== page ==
Hopewell Culture
Administrative History
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1796Nathaniel Massie lays out Chillicothe
1798William Davies purchases a 1300-tract area containing mounds but title soon passes to Massie
1812-14Camp Bull operates in the area during the War of 1812
1832George Shriver purchases tract containing mounds from Massie's heirs; farming intensifies
1846Ephraim George Squier and Edwin Hamilton Davis explore "Mound City"
1848Squier and Davis publish Ancient Monuments of the Mississippi Valley to initiate the Smithsonian's "Contributions to Knowledge" series
1850Davis takes the Mound City artifact collection and leaves Chillicothe for New York.
1858While attempting to sell the collection, Davis assigns it to the New York Historical Society for safe-keeping
1861-65During Civil War, area is used as drill ground called Camp Logan
1864Davis sells the collection to William Blackmore and it is removed to England
1867Squier and Davis collection is exhibited at the Blackmore Museum in Salisbury
1888Both Squier and Davis die in the spring
1890Cyrus Thomas begins debunking the "Myth of the Moundbuilders"
1893Chicago's Columbian Exposition features artifacts excavated from Capt. Mordecai C. Hopewell's farm.
1902Archeologists begin adopting "Hopewell" nomenclature and William C. Mills of Ohio State Archaeological and Historical Society defines "Hopewell culture" and "Adena culture"
1917-20World War I cantonment "Camp Sherman" operates; first draftees arrive September 5, 1917. Albert Spetnagel et al convinces Army to accommodate mounds within camp's layout design
1920-21OSA&HS William C. Mills and Henry C. Shetrone conduct field investigations at Mound City Group; findings spur preservation movement
1921William C. Mills proposes "national park" for Mound City (July 29)
1923President Warren G. Harding signs proclamation 1653 under the 1906 Antiquities Act designating "Mound City Group National Monument" (March 2)
1923Secretary of War Dwight F. Davis executes revocable license with OSA&HS to operate Mound City Group NM
1925State appropriates funds to demolish Camp Sherman structures and restore mounds roughly based on Squier and Davis' map; work continues through 1927
1929"Mound City State Park" opens to visitors with stone gateway, picnic grounds, and observation platform atop Mound 7; residents hold a summer dedication ceremony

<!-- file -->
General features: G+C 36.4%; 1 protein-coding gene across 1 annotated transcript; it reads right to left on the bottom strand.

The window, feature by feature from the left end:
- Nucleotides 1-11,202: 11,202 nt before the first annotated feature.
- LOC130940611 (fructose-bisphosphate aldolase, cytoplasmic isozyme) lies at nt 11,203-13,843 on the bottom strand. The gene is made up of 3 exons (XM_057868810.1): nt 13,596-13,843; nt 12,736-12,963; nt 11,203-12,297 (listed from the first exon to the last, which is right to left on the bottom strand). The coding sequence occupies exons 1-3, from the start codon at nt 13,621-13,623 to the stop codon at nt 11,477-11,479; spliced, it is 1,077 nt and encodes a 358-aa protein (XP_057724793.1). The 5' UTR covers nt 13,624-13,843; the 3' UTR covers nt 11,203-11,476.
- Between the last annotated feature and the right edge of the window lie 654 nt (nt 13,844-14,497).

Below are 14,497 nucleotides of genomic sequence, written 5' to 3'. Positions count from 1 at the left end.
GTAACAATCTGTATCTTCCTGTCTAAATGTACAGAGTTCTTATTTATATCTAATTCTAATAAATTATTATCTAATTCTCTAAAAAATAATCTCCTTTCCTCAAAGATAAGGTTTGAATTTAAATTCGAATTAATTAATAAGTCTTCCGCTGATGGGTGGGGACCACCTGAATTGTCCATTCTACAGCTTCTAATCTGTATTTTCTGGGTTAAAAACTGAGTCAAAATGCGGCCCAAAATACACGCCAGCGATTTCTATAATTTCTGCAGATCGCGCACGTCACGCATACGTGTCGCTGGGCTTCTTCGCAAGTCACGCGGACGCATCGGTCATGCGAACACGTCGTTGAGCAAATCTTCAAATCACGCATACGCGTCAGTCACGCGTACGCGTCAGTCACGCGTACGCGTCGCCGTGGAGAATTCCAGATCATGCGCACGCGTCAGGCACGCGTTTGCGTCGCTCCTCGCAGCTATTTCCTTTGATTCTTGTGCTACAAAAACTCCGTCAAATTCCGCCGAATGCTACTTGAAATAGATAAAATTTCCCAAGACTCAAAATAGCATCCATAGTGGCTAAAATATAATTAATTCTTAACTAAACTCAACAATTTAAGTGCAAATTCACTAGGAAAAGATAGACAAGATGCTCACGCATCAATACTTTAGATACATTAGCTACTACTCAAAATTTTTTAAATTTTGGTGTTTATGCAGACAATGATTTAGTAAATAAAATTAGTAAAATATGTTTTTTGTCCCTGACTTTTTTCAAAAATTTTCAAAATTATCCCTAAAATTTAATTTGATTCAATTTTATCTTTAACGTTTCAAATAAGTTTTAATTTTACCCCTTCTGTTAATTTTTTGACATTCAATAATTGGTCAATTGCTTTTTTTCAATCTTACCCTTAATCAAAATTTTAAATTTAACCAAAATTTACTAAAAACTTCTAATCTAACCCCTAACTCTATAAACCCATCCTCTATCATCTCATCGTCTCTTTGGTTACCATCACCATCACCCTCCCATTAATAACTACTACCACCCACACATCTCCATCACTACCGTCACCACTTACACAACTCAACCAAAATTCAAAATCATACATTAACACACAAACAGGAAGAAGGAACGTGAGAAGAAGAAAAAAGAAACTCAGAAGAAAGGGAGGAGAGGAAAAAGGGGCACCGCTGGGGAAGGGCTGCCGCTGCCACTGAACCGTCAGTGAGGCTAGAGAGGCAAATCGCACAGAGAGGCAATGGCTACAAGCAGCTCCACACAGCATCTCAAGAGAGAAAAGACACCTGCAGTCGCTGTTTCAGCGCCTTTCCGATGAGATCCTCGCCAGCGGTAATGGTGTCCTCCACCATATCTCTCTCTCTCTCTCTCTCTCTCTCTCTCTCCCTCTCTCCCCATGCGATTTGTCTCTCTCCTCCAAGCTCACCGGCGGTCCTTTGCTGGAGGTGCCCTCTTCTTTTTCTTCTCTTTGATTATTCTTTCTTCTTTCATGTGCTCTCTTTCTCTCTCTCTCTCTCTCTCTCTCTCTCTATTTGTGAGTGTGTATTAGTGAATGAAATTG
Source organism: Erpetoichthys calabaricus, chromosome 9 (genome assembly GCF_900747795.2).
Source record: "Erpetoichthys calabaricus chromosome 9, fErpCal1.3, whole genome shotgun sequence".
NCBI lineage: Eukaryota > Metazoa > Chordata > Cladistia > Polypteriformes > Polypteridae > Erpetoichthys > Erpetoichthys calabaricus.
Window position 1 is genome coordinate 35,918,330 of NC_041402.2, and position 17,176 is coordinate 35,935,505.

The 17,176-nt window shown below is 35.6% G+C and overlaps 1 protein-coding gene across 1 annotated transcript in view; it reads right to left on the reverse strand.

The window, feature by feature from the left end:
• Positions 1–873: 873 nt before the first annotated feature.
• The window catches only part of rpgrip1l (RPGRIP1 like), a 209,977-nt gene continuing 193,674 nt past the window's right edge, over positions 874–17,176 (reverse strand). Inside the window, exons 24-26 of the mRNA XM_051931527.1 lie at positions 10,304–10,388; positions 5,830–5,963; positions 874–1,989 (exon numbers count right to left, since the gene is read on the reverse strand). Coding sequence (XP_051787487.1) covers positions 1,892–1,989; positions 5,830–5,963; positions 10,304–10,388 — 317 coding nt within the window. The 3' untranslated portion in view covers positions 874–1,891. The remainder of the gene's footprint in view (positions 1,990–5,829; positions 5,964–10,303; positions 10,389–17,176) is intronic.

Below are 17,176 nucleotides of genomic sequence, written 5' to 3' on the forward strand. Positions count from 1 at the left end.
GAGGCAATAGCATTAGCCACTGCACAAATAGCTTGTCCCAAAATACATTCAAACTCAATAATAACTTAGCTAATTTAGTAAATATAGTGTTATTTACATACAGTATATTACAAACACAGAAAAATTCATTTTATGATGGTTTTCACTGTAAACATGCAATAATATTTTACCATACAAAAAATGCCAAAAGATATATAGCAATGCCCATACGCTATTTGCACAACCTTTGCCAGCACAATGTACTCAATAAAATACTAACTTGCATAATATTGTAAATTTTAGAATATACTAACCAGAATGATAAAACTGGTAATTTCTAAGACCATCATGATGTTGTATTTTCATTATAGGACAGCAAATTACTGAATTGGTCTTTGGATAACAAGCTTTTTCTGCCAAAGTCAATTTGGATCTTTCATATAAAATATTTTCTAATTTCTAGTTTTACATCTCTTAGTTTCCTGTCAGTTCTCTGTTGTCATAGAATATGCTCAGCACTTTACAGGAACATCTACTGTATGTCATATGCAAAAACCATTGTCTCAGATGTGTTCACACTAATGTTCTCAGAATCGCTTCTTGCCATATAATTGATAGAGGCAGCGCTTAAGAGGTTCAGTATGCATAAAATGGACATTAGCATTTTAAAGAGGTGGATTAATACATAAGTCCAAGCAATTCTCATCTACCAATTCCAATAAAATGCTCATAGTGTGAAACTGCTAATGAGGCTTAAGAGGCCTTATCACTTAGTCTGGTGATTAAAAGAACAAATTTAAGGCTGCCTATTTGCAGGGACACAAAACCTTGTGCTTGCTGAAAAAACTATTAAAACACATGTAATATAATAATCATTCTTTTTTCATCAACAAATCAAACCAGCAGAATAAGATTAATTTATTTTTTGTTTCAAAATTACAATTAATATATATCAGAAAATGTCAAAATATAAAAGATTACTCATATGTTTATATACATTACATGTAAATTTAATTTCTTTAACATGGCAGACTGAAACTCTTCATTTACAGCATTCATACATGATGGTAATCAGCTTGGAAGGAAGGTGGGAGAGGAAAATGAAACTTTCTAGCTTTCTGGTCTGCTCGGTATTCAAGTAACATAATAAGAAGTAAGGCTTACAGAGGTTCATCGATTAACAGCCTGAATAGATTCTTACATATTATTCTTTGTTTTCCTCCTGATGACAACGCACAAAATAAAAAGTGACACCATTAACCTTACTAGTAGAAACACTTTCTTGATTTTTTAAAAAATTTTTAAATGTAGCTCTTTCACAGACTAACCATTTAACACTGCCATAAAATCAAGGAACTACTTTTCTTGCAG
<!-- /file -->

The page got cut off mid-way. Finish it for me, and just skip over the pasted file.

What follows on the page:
1933State finance subcommittee visits Mound City in April to hear local demands for recreational park development
1934CWA/FERA funding yields massive two-story maintenance/utility building and masonry comfort station
1937WPA workers construct park residence with small administration room and 2,640 square foot picnic shelter house
1937Mound City becomes administrative headquarters for OSA&HS' Seip Mound
1937Secretary of the Interior Harold Ickes approves Mound City's transfer to state ownership (March 6); local opposition mobilizes to block the transfer
1940NPS Chief Historian Ronald F. Lee recommends Mound City Group be "dis-established" as a national monument
1942Shelter house's kitchen room is remodeled into "Mound City Museum" (May 26)
1945In the face of strong political pressure, Ohio Governor Frank Lausche calls for federal government to operate Mound City Group NM (August 1)
1946Regional Archeologist J. C. Harrington accepts transfer from state for NPS; William W. Luckett serves as interim custodian (August 1); Custodian Clyde King enters on duty (November 2)
1950W. F. Libby discovers radiocarbon dating; Ohio Hopewell are roughly categorized at 1500 to 2000 years ago
1954Public learns of "Area Management Study" recommendation to disestablish Mound City Group NM (February); effort stalls because of Gov. Lausche's opposition
1956NPS directorate excludes Mound City Group NM from MISSION 66 development program; Archeologist John Corbett argues for the park's retention in national park system (February)
1957Mound City Group NM is added to MISSION 66 program; prospectus amended to provide bare-bones visitor center (November)
1959Area residents fume at NPS plans to remove picnic shelter house; compromise reached to retain it for a few more years.
1959Construction begins on visitor center (September 21)